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“Bad News Delivered Badly”

August 31, 2016

18820225526_884e6b752d_zIt’s hard to think of a more difficult task than a police officer knocking on someone’s door to deliver a death notification.

It kind of puts things in perspective when you consider Dropbox’s latest security breach concerns.  The breach back in 2012 may have exposed users’ credentials, and Dropbox issued a note to users last week asking users to update their passwords: “This is purely a preventative measure, and we’re sorry for the inconvenience.”

The Dropbox Help Center note about this (I’m being asked to create a new password on dropbox.com—why, and what should I do?) buries the reason for the message way down the page, and even then feels the need to couch things in positive terms:

“Our security teams are always watching out for new threats to our users. As part of these ongoing efforts, we learned about an old set of Dropbox user credentials (email addresses plus hashed and salted passwords) that we believe were obtained in 2012. Our analysis suggests that the credentials relate to an incident we disclosed around that time.”

In marketing, we are often asked to help craft messages to deliver bad news. Typically the request is for us to put things in a more positive light. That can result in the news you are trying to convey being lost, misinterpreted or evoking such an adverse reaction that you end up doing more damage.

Can you imagine what would happen if marketers were asked to deliver a death notification?

“Hi – did you know that the local funeral home is offering a 20 percent discount this month? By the way …”

I was asked to review a piece of communications recently that was going out to notify users of a service that it was to be discontinued. The main purpose of the news was to ensure users had time to migrate to another service – preferably an alternative service offered by the same vendor. The first draft I saw was so focused on talking up the virtues of the alternative service offered that most customers wouldn’t have realised that the current service they were using was shutting down in a month’s time.

There’s a perfect analogy of this in a 2010 Police and Security News article, under the subhead ‘Bad News Delivered Badly’:

“A police wife from New Jersey traveled two hours in a cruiser with two officers to the hospital where her husband had been taken after being shot. During the entire trip, she was told her husband would be fine. When she arrived at the hospital, she was told he had died at the scene of the shooting. She resented being given a false sense of hope.”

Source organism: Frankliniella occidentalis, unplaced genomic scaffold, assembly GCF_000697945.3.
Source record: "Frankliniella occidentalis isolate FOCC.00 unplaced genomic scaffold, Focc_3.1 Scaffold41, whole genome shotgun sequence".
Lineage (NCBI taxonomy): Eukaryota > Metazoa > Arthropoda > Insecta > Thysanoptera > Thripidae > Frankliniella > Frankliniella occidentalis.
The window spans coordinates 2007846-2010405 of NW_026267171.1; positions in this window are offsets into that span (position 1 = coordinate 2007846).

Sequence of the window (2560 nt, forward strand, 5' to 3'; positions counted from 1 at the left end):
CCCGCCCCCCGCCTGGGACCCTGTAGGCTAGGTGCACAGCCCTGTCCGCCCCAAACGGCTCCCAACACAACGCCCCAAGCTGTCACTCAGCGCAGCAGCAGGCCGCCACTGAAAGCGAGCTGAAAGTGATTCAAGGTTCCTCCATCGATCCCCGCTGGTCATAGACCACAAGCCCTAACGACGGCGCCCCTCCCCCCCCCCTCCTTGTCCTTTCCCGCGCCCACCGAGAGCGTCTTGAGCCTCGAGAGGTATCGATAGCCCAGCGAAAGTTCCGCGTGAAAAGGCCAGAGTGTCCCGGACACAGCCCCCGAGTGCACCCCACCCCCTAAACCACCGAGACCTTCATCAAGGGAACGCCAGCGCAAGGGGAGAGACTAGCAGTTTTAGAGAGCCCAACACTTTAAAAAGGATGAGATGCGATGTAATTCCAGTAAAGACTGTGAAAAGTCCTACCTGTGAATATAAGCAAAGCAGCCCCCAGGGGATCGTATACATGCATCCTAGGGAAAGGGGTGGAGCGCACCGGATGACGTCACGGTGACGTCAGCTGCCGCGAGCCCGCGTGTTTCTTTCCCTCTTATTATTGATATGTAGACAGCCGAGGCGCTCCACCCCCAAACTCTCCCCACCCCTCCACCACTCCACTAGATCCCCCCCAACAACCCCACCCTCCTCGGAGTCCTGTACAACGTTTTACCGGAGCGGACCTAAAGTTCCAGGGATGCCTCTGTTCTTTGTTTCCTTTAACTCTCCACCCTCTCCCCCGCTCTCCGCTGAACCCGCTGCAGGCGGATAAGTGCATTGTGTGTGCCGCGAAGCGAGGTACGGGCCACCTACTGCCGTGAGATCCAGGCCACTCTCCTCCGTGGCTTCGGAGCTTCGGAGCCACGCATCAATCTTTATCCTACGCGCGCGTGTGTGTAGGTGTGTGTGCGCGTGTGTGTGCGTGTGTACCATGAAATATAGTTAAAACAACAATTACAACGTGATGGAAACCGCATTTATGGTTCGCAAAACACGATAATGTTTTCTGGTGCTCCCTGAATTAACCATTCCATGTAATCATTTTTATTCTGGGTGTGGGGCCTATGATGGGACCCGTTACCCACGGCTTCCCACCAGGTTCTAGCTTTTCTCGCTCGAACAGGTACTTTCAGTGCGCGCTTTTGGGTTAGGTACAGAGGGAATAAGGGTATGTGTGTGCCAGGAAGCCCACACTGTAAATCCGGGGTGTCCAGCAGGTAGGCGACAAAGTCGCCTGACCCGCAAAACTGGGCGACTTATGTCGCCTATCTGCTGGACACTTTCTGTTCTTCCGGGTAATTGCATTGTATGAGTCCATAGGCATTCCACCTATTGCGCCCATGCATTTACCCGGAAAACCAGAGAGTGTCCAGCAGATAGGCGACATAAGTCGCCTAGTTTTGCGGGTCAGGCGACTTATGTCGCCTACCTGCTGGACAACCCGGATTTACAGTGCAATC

– “Death Notification: The Toughest Job in Law Enforcement”,  Police and Security News, March/April 2010

Instead, the final communication about the service discontinuation ensured the key message – and action required to be considered by the customer – was clearly and sensitively delivered. We were clear on what was happening, when migration needed to take place, and emphasised that customers would be supported through the transition, there would be minimal disruption, and that they had a number of options open to them – the best being to migrate to the vendor’s alternative (and better) service.

There’s good advice we can follow from the law enforcement experience. This from Denny Hayes, who worked for 15 years as a chaplain for the FBI’s critical response team, personally delivering more than 500 death notifications:

“During that time, he developed a code for his ominous duties: Always deliver bad news in person. Always bring a partner (“95 percent of them defer to me to do the actual speaking of the words—nobody wants to experience sad”). Skip the euphemisms—they comfort no one except the person speaking them. Never abandon anyone until they have someone else to hold onto.”

– “What It’s Like to Deliver Bad News for a Living”, by Carrie Seim, The Atlantic, 4 June 2014

Taken from the same article in The Atlantic above, this really sums it up best:

“You can’t make it better,” said Dr. Nancy Davis, former chief of counseling services for the FBI. “But you can definitely make it worse.”

(Pictured above: “Bad News“, by Steve Davis [Photo credit: Dialysis Technician Salary] licensed for re-use by Creative Commons Attribution 2.0 Generic (CC BY 2.0))

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